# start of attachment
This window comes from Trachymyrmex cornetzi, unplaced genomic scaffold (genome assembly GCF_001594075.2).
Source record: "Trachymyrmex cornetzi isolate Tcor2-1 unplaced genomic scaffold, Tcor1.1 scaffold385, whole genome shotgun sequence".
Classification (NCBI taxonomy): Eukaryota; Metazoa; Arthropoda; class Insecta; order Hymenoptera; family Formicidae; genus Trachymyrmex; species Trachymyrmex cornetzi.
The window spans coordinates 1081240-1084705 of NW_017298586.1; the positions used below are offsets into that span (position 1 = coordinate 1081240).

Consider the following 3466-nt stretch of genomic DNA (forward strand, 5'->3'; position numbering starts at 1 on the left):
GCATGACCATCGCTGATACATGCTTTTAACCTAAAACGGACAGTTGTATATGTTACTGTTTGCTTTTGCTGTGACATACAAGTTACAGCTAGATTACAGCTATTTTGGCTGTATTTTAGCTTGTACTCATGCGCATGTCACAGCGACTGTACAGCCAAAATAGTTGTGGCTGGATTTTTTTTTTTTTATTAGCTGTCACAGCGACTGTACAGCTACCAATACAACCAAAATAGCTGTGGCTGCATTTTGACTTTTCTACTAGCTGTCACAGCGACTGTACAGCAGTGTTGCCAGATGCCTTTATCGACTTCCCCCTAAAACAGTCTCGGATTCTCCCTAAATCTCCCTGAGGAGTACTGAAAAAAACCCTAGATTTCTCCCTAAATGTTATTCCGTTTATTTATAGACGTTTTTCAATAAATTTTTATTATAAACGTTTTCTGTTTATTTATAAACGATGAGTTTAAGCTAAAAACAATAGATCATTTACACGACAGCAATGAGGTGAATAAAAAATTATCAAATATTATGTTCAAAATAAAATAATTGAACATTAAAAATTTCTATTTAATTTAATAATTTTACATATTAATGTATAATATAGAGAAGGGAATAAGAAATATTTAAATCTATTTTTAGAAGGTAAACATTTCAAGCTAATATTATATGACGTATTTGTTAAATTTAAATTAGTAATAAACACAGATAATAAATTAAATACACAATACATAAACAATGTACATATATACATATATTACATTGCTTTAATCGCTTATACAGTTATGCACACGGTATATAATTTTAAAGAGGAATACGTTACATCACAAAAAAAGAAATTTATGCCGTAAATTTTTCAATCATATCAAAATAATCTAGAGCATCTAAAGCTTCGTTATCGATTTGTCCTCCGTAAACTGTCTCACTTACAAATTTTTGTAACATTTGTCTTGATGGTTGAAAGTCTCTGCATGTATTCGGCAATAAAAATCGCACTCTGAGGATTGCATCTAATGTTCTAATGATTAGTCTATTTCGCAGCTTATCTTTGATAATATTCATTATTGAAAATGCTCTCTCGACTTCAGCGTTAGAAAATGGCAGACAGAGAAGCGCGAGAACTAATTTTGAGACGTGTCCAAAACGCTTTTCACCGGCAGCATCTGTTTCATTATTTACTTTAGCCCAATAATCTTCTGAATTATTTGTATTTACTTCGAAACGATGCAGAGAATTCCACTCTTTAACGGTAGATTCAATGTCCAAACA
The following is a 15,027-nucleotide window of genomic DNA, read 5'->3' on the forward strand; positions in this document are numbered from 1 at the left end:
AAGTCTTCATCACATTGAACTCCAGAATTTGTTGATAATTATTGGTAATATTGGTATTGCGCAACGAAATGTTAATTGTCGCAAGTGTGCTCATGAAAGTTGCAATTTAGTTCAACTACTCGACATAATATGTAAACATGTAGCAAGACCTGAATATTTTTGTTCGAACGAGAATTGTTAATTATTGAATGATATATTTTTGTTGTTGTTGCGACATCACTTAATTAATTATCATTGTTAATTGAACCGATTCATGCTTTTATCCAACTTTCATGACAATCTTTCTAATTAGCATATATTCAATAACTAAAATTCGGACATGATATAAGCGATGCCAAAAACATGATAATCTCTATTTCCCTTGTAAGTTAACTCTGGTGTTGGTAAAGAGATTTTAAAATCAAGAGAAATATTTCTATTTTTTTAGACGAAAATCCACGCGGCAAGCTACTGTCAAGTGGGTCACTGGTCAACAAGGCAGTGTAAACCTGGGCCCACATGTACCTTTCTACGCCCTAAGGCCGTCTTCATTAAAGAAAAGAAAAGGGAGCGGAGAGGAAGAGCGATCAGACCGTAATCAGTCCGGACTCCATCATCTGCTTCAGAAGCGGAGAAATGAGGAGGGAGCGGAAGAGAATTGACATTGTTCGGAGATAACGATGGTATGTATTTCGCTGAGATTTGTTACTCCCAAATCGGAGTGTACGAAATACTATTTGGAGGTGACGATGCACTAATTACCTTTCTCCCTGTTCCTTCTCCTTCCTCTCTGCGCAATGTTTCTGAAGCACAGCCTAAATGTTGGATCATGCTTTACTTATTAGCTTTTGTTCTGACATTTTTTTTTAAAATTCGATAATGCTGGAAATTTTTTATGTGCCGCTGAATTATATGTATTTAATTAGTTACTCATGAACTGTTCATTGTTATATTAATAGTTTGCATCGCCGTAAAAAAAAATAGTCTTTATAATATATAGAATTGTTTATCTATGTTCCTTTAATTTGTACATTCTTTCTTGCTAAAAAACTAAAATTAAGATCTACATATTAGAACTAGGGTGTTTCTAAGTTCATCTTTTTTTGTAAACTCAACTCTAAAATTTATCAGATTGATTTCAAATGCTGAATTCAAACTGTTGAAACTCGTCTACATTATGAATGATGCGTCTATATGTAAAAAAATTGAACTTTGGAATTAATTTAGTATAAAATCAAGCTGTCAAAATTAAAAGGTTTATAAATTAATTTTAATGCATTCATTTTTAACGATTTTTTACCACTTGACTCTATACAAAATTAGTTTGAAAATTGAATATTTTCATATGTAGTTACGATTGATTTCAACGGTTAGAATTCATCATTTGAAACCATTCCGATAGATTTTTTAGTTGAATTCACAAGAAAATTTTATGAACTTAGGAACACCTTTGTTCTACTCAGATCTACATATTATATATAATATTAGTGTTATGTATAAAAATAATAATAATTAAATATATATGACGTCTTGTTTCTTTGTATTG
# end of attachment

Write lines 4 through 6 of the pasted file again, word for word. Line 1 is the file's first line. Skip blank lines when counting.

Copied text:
The window spans coordinates 1081240-1084705 of NW_017298586.1; the positions used below are offsets into that span (position 1 = coordinate 1081240).

Consider the following 3466-nt stretch of genomic DNA (forward strand, 5'->3'; position numbering starts at 1 on the left):
GCATGACCATCGCTGATACATGCTTTTAACCTAAAACGGACAGTTGTATATGTTACTGTTTGCTTTTGCTGTGACATACAAGTTACAGCTAGATTACAGCTATTTTGGCTGTATTTTAGCTTGTACTCATGCGCATGTCACAGCGACTGTACAGCCAAAATAGTTGTGGCTGGATTTTTTTTTTTTTATTAGCTGTCACAGCGACTGTACAGCTACCAATACAACCAAAATAGCTGTGGCTGCATTTTGACTTTTCTACTAGCTGTCACAGCGACTGTACAGCAGTGTTGCCAGATGCCTTTATCGACTTCCCCCTAAAACAGTCTCGGATTCTCCCTAAATCTCCCTGAGGAGTACTGAAAAAAACCCTAGATTTCTCCCTAAATGTTATTCCGTTTATTTATAGACGTTTTTCAATAAATTTTTATTATAAACGTTTTCTGTTTATTTATAAACGATGAGTTTAAGCTAAAAACAATAGATCATTTACACGACAGCAATGAGGTGAATAAAAAATTATCAAATATTATGTTCAAAATAAAATAATTGAACATTAAAAATTTCTATTTAATTTAATAATTTTACATATTAATGTATAATATAGAGAAGGGAATAAGAAATATTTAAATCTATTTTTAGAAGGTAAACATTTCAAGCTAATATTATATGACGTATTTGTTAAATTTAAATTAGTAATAAACACAGATAATAAATTAAATACACAATACATAAACAATGTACATATATACATATATTACATTGCTTTAATCGCTTATACAGTTATGCACACGGTATATAATTTTAAAGAGGAATACGTTACATCACAAAAAAAGAAATTTATGCCGTAAATTTTTCAATCATATCAAAATAATCTAGAGCATCTAAAGCTTCGTTATCGATTTGTCCTCCGTAAACTGTCTCACTTACAAATTTTTGTAACATTTGTCTTGATGGTTGAAAGTCTCTGCATGTATTCGGCAATAAAAATCGCACTCTGAGGATTGCATCTAATGTTCTAATGATTAGTCTATTTCGCAGCTTATCTTTGATAATATTCATTATTGAAAATGCTCTCTCGACTTCAGCGTTAGAAAATGGCAGACAGAGAAGCGCGAGAACTAATTTTGAGACGTGTCCAAAACGCTTTTCACCGGCAGCATCTGTTTCATTATTTACTTTAGCCCAATAATCTTCTGAATTATTTGTATTTACTTCGAAACGATGCAGAGAATTCCACTCTTTAACGGTAGATTCAATGTCCAAACA